Last month, Americans United launched our Know Your Rights campaign to help students, parents/guardians and staff understand their rights and responsibilities when it comes to the role of religion in public education.
As part of the campaign, several members of AU’s staff shared their recollections about religion in public schools. You can read them on this blog – they ran Aug. 23-Sept. 2.
We’ve told our stories; now we’d like to hear yours.
Did you have a noteworthy experience, positive or negative, with religion in a public school? Maybe you had a coach who stepped over the line and led prayers after games. Perhaps you had a teacher who did the right thing by teaching about religion in an objective and even-handed manner.
What did you learn about evolution? Did your school sponsor any assemblies that veered into inappropriate religious content? What experiences did your children have with religion in school? Are you a teacher or a school staff member who has a story to tell?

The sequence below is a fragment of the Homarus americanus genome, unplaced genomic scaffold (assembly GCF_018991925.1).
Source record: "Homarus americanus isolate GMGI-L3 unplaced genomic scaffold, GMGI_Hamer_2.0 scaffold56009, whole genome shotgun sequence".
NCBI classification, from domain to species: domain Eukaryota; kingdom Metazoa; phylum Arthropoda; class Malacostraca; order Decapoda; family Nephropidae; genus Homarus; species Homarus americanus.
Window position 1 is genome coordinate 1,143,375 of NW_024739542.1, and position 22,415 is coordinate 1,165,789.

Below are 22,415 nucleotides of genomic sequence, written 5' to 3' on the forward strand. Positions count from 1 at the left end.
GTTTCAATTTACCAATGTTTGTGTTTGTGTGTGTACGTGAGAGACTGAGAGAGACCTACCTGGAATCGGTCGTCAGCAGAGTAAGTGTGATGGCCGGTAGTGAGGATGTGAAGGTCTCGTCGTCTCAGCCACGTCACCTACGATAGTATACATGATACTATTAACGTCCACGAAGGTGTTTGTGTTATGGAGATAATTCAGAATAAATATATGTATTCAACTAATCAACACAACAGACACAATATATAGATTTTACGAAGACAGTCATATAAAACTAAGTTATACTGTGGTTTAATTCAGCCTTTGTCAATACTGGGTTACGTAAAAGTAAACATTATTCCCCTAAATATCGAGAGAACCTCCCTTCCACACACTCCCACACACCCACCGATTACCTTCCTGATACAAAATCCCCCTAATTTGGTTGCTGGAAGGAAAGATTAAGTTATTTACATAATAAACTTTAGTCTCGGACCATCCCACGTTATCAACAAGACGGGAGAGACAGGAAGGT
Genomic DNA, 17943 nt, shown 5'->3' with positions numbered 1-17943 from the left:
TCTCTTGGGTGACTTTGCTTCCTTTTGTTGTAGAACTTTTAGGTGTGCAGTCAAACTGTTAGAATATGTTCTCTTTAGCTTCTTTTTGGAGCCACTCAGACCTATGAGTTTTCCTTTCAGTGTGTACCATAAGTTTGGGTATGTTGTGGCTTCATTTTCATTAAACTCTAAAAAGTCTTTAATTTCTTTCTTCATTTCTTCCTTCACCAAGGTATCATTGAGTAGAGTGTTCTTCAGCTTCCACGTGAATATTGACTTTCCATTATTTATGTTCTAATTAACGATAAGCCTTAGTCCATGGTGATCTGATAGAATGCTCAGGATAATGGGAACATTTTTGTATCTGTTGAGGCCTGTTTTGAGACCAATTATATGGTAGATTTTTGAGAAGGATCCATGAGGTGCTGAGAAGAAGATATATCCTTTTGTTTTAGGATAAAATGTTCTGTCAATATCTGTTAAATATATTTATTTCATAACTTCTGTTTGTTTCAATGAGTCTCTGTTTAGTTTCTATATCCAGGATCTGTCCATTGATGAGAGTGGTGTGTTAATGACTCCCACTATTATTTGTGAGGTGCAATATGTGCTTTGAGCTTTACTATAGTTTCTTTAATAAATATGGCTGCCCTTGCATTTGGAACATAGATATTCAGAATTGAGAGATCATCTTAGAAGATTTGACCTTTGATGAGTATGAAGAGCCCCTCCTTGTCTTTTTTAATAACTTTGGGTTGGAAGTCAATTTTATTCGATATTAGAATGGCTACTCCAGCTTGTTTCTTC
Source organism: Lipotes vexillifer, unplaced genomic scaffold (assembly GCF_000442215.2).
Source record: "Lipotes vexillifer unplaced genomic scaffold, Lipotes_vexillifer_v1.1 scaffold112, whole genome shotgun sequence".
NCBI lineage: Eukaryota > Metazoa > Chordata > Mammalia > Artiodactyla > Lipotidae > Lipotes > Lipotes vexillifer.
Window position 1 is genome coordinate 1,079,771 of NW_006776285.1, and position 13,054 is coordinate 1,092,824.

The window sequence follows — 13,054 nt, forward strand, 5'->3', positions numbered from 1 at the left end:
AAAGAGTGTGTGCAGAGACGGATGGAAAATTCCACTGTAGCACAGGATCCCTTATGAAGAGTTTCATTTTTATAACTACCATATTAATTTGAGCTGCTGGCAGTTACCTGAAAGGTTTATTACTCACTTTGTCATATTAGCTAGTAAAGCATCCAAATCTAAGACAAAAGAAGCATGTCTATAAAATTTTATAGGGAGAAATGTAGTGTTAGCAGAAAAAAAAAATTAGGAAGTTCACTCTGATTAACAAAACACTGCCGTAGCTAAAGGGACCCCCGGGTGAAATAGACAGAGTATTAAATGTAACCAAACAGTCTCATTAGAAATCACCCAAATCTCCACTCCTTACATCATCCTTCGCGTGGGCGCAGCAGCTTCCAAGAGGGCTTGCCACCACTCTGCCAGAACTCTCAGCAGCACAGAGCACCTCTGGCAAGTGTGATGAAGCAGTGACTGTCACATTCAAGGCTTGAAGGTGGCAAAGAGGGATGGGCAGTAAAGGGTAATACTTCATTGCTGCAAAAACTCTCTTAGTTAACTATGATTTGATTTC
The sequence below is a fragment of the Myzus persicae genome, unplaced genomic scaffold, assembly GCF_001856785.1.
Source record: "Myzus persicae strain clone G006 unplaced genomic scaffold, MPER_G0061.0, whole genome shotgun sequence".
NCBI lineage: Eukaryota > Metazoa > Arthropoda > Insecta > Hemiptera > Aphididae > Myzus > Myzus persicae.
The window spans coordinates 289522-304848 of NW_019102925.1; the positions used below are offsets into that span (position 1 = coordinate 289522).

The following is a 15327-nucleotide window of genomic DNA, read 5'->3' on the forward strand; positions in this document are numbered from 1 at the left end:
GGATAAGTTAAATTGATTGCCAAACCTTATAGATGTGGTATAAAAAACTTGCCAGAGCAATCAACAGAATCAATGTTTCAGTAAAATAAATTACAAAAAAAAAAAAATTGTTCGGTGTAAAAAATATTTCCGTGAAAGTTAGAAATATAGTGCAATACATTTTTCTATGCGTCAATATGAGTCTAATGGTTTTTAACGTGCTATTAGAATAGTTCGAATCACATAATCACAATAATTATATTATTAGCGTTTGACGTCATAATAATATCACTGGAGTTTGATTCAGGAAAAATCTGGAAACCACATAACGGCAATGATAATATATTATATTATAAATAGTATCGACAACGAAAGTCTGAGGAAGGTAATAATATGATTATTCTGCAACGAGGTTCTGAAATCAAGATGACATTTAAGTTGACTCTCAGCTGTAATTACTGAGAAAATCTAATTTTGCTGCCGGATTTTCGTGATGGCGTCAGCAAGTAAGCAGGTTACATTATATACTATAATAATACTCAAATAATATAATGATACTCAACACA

Battles over the proper role of religion in education stretch back to the founding of public education in America. School-sponsored prayer and Bible reading stoked interfaith tensions in the 19th century, and many state courts invalidated these practices. The U.S. Supreme Court struck down school-sponsored prayers almost 60 years ago – but that hasn’t stopped religious extremists and their political allies from trying to impose their beliefs on public school kids.
Here are just two recent examples: In South Dakota, Gov. Kristi Noem continues to insist that her state can enact a new law that “will allow us to pray in schools again.” And in Putnam County, Tenn., a firestorm erupted after Americans United’s attorneys told the public school system to stop sports team coaches from leading students in prayer. (The good news is school officials agreed with us!)
Whether your experience came as a student, parent or staff member, we’d like to hear about it. It doesn’t matter if it happened last week or 50 years ago. Drop us a line here and let us know about it. We may publish these stories in Church & State, on this blog and in other forums.